9.   Moreover, during its cross-examination of Sergeant Johnson, the defense was able to elicit other testimony that significantly impeached Powell's direct testimony.   For example, Powell testified at trial that after the altercation with Hicks, appellant said “I'll be back” before driving out of the alley.   But Johnson testified on cross that when he interviewed Powell about the April 16, 2003 fight, Powell never told him that anyone had said, “I'll be back.”   Rather, Johnson acknowledged, Powell told him that the person in question had “said absolutely nothing.”   In addition, Powell testified on direct that the car involved in the incident was “greenish-bluish” and had four doors.   Johnson, by contrast, testified that Powell told him that the vehicle was green, and, although Johnson pressed Powell for details about the car, Powell said nothing to Johnson about the number of doors that the car had.   At trial, Powell testified that the shooter “ran up” to Hicks, but, when Johnson interviewed Powell before Powell went before the grand jury in July 2004, Powell said that the shooter “walked up.”   While Johnson testified that he interviewed Powell “at least twice,” Powell testified that he “never met” Johnson.On cross-examination, Johnson also gave other testimony that was helpful to the defense case.   For example, he testified that Baxter did not identify appellant's photo in the photo array that he showed her.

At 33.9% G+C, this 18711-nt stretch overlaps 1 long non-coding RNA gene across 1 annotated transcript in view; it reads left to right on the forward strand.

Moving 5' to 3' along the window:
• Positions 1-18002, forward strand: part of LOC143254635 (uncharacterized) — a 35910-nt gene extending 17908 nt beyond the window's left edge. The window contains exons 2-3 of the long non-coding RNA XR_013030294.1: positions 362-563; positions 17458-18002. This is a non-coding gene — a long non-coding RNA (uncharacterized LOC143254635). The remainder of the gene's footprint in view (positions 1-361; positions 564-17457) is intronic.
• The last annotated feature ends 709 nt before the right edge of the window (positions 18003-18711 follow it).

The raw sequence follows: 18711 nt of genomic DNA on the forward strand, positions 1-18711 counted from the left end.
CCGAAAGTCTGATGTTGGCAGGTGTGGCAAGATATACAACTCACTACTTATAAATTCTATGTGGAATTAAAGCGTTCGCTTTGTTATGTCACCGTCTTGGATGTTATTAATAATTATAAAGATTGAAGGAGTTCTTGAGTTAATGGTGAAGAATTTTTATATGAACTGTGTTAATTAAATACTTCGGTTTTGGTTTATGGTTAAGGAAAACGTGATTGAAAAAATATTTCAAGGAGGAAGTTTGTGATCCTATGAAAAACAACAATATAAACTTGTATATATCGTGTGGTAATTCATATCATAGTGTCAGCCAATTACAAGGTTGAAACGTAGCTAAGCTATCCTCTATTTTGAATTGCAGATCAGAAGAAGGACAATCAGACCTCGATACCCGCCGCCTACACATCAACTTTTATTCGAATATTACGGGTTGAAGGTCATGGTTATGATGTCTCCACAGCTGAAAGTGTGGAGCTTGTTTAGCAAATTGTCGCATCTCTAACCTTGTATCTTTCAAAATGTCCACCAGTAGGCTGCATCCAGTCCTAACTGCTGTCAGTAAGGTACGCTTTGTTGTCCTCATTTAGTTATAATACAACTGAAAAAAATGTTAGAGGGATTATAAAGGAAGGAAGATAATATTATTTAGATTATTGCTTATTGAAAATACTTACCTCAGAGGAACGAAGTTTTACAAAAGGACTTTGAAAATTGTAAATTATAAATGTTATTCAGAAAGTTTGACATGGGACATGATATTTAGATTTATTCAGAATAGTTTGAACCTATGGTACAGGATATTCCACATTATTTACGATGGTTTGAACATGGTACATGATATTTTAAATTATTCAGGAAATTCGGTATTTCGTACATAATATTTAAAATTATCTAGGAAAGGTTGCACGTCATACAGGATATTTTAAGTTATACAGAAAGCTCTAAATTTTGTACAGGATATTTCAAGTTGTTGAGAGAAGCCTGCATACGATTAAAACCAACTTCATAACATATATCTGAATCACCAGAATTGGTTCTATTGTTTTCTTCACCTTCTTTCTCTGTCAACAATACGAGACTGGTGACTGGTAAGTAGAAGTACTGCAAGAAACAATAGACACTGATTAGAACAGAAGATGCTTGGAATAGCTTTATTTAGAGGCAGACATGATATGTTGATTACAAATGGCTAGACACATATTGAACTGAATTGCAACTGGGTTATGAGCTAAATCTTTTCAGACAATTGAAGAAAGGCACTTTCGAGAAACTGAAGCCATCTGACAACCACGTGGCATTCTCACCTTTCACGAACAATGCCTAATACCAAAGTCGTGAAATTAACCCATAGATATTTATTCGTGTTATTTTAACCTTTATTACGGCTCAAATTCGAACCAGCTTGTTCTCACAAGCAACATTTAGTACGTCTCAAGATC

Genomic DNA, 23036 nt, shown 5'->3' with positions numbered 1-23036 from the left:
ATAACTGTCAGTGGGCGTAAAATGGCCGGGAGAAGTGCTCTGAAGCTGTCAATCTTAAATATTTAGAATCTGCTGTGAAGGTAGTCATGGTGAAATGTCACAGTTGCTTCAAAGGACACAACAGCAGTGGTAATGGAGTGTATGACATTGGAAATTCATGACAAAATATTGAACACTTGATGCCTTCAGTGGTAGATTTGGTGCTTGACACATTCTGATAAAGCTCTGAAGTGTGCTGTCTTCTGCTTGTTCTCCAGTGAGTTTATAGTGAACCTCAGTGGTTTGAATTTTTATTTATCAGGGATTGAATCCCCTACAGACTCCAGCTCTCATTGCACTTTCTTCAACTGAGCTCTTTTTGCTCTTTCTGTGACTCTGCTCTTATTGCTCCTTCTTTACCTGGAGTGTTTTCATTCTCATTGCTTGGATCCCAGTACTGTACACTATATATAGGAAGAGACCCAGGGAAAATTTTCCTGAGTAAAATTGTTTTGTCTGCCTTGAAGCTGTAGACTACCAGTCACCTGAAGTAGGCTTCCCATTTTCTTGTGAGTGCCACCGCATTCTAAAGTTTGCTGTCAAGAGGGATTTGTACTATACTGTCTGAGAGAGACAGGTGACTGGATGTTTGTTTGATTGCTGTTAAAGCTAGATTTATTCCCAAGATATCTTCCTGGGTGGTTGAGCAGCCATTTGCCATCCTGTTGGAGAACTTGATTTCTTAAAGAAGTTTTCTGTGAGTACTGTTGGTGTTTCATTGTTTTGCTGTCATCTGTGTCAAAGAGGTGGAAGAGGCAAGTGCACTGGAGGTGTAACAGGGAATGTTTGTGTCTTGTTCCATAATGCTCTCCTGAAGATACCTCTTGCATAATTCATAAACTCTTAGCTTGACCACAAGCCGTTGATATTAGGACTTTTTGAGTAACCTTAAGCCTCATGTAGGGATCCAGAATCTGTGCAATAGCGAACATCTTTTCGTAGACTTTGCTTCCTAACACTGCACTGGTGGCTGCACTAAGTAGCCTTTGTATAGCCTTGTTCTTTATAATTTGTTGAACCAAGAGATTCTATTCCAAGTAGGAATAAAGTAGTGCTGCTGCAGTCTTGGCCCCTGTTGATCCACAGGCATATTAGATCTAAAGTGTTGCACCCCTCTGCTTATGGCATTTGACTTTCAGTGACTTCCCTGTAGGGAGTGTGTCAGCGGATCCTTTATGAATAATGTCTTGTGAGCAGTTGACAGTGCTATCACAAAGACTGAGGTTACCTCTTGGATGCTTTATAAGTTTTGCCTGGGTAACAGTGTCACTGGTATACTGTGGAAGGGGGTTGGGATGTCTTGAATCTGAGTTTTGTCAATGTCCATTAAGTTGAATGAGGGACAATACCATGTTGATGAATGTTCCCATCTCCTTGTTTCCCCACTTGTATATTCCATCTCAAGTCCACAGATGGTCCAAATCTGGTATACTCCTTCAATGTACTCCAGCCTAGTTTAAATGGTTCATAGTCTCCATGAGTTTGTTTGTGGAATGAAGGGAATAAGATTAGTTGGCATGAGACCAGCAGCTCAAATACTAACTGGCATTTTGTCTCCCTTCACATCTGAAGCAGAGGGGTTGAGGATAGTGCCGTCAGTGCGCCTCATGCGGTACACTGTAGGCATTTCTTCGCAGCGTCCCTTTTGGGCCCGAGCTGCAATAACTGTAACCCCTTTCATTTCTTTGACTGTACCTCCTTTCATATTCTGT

10.   Perez v. United States, 968 A.2d 39, 90 (D.C.2009);  Fuller v. United States, 873 A.2d 1108, 1115 (D.C.2005).

11.   As we reasoned in Wheeler, defense questioning that revealed merely that Sergeant Johnson knew that he was being investigated would have “cast[ ] a shadow over Sergeant Johnson's credibility and possible bias in favor of the government.”  977 A.2d at 992.

12.   Defense counsel did argue, less pointedly, that Powell did not “make his ID [of appellant until] 2004[,] almost a year or more after this happened ․ after [he] talked to the police.”

13.   In addition to the defense theory about Johnson pressuring Powell in 2004 having been only speculation, there may have been little force to a defense argument that Johnson's actions in 2004 were motivated by an IAD investigation that (as described in Wheeler, see note 2 supra ) apparently did not commence until 2005.

14.   The court gave this instruction:It is not necessary that the defendant have had the same intent that the principal offender had when the crime was committed or that he have ․ intended to commit the particular crime committed by the principal offender.   An aider and abetter is legally responsible for the acts of other persons that are the natural and probable causes of the crime in which he intentionally participates.

15.   We have previously said that “where the law at the time of trial was ․ clearly contrary to the law at the time of appeal ․ it is enough that an error be ‘plain’ at the time of appellate consideration.”   Drayton v. United States, 877 A.2d 145, 148 (D.C.2005) (quoting Johnson, supra, 520 U.S. at 468, 117 S.Ct. 1544).

THOMPSON, Associate Judge: